Taking an analogy from the now-in-full-swing football season (a sport that invokes mixed reactions in the office) we thought we would have a look at the family law equivalent of extra time: when the referee’s final whistle does not in fact mean the game is over, but rather means a period of extended play, if not an actual penalty shoot-out.
The final whistle in financial proceedings is the court order. When parties reach an agreement through negotiations (set out in a consent order), or litigate and obtain a judge-imposed order, everyone expects the order to be the end of the process. All that normally follows is to put its terms into effect. However, just occasionally it is possible to unravel that order, and return to court for a period of extra time, or rather another round of litigation. (At this point, we will kick the footballing references into the long grass!)
Just to be clear: reopening or unravelling an order is not to be confused with appealing an order. This is about applying to get an order set aside for some reason, which is a different legal procedure altogether. Appeals can be made in limited circumstances where you consider a judge to have gone wrong in applying the law or on the facts of your case.
Courts don’t usually want to overturn orders as the finality of the litigation is in everyone’s best interest. There are, however, certain limited circumstances in which a court order can be set aside. Orders, whether made by consent or imposed by the court, are invariably based on several assumptions. These include the assumption that each person has provided full and accurate financial disclosure and that truthful statements and evidence are provided by both parties about their present situations and future plans.
Where either person can be shown to have lied about their financial disclosure or to have lied on oath, to the extent that a different order would have been agreed or imposed had they been truthful, the basis for the order may be undermined and the order could potentially be reopened. Legal advice about the prospects of successfully reopening the case following non-disclosure is essential, because it’s a complex area and the potential benefits in your particular case may not outweigh the risks.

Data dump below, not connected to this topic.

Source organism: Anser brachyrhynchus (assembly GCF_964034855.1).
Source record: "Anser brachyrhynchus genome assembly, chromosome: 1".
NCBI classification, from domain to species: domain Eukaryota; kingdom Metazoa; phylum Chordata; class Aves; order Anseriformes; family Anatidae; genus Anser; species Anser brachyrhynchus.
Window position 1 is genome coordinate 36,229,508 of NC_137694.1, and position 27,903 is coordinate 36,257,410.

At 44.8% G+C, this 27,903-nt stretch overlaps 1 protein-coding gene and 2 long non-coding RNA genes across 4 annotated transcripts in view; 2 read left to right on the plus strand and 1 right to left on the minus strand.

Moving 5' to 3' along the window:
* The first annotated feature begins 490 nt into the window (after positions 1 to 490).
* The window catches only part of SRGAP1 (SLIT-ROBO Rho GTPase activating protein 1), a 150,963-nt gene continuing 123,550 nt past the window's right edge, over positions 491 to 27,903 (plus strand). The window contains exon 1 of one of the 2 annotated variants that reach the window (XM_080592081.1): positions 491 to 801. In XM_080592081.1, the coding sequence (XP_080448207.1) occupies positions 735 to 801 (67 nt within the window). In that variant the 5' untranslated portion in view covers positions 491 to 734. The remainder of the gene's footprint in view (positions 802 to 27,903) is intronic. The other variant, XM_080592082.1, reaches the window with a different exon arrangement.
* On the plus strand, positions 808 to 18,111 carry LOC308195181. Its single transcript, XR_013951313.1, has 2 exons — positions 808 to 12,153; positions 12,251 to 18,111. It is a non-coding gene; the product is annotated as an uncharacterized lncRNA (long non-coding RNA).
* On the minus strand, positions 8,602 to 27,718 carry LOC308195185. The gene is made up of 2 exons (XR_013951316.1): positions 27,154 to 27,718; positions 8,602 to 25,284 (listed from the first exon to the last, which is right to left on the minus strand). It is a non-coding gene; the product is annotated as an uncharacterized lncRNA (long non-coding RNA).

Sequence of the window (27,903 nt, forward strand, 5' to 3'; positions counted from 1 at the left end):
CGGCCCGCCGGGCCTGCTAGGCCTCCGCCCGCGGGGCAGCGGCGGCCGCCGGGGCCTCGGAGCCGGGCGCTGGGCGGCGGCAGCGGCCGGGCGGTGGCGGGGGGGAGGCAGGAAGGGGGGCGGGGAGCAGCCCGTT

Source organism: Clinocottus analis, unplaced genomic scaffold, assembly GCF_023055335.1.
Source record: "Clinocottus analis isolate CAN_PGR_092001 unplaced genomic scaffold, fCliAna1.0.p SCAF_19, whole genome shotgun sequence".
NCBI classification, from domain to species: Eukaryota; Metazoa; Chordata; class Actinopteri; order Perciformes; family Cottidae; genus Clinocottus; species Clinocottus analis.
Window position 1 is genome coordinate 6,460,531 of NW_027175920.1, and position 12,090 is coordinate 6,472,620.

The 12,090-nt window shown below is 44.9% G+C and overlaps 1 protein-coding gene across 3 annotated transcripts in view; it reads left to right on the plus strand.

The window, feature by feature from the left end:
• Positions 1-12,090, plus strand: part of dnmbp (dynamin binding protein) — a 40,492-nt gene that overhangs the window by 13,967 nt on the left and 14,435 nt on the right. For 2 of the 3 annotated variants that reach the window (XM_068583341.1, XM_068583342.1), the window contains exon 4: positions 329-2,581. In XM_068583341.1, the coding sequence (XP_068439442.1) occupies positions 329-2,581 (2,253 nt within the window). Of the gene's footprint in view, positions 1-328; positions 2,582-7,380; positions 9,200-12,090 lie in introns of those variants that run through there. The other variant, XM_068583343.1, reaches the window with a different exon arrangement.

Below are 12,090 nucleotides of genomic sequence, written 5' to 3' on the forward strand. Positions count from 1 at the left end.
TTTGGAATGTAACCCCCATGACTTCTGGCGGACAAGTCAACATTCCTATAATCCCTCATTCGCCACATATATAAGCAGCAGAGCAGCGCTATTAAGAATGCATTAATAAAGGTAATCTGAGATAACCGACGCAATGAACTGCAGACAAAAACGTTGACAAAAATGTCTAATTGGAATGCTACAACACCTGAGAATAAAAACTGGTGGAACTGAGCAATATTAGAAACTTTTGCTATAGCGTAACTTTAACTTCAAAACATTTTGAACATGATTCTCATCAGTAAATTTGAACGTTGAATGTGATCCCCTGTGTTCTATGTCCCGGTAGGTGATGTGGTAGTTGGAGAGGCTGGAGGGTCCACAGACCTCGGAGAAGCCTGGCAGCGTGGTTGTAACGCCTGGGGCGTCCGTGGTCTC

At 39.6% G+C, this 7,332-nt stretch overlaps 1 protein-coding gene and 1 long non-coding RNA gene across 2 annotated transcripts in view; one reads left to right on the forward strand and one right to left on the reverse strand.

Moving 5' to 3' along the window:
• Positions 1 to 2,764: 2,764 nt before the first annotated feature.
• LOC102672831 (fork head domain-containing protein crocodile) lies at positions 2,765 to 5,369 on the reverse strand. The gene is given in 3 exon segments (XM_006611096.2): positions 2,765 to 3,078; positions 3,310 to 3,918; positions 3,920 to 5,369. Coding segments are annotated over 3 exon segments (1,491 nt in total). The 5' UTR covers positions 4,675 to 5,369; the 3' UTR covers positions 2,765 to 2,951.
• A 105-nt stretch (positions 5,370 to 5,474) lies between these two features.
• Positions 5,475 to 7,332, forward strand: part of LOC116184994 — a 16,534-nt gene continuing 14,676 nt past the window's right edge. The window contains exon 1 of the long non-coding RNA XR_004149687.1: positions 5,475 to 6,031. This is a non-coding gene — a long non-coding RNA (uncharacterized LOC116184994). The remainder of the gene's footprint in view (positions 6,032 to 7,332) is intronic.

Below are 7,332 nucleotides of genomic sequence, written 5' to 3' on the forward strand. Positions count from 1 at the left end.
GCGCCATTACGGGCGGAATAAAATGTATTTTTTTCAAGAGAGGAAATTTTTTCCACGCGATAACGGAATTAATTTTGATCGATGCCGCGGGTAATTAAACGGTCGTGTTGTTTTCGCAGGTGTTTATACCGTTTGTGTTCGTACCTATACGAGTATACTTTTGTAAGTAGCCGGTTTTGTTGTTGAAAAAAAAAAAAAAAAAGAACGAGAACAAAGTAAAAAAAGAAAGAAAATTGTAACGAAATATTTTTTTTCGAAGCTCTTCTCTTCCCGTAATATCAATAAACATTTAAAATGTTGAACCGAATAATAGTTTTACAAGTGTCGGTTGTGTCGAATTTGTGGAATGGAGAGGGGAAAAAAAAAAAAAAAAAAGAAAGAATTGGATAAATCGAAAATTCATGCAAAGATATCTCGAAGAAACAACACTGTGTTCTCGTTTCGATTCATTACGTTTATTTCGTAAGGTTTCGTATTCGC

If there has been a significant, unforeseen, circumstance-changing event which comprehensively undermines the order, a court may also consider looking at the whole thing again. This is known as a “Barder” application after a case in which the wife tragically killed herself and the two children five weeks after the final financial order in divorce proceedings was made. In the light of these terrible events the court allowed the husband’s application that it should think again about how the assets should be distributed.
A couple of recent cases have considered whether a final settlement should be reopened when a former wife remarries shortly after the court order is made. As part of the initial court process on financial remedies on divorce, both people have to state whether they currently intend to remarry or live with anyone – this is relevant to the questions of maintenance and distribution of assets. So long as neither person has deliberately misled the court about their true intentions at the time the original order was made, a court will be unlikely to reopen it, but any deception runs the risk of a retrial.
When considering what other events might prompt a court to reopen a “final” order on the basis of a change in circumstances, market fluctuations in the value of assets are not enough. It is fairly common for property or assets such as shares to be sold as part of a financial settlement. Assumptions as to the value of the property have to be made in negotiations and in litigation. With the fluctuations in the property and stock markets, we all run the risk that the eventual sale price may bear little resemblance to the figure used in negotiations or court. Recent cases have shown that in the absence of deliberate delaying tactics or other skulduggery, a court will not be interested in reopening a case simply because one person has received an unexpected windfall or lost out due to market conditions – this is considered to be all part of the rough and tumble of the process.
There is rightly a high hurdle to jump before it is worth attempting to reopen an order. There is no mechanism for changing an order which people are simply unhappy with. For an application to reopen a final order to be successful, that application must come very quickly after the discovery of dishonesty, and any event which undermines the fundamental basis of the order must usually happen within a few months of the order being made. Any delay in referring the matter back to court may lead to the application being refused by the court. This is not an exercise to be undertaken lightly and if you’d like to talk it through, please give one of us a call on 01223 443333.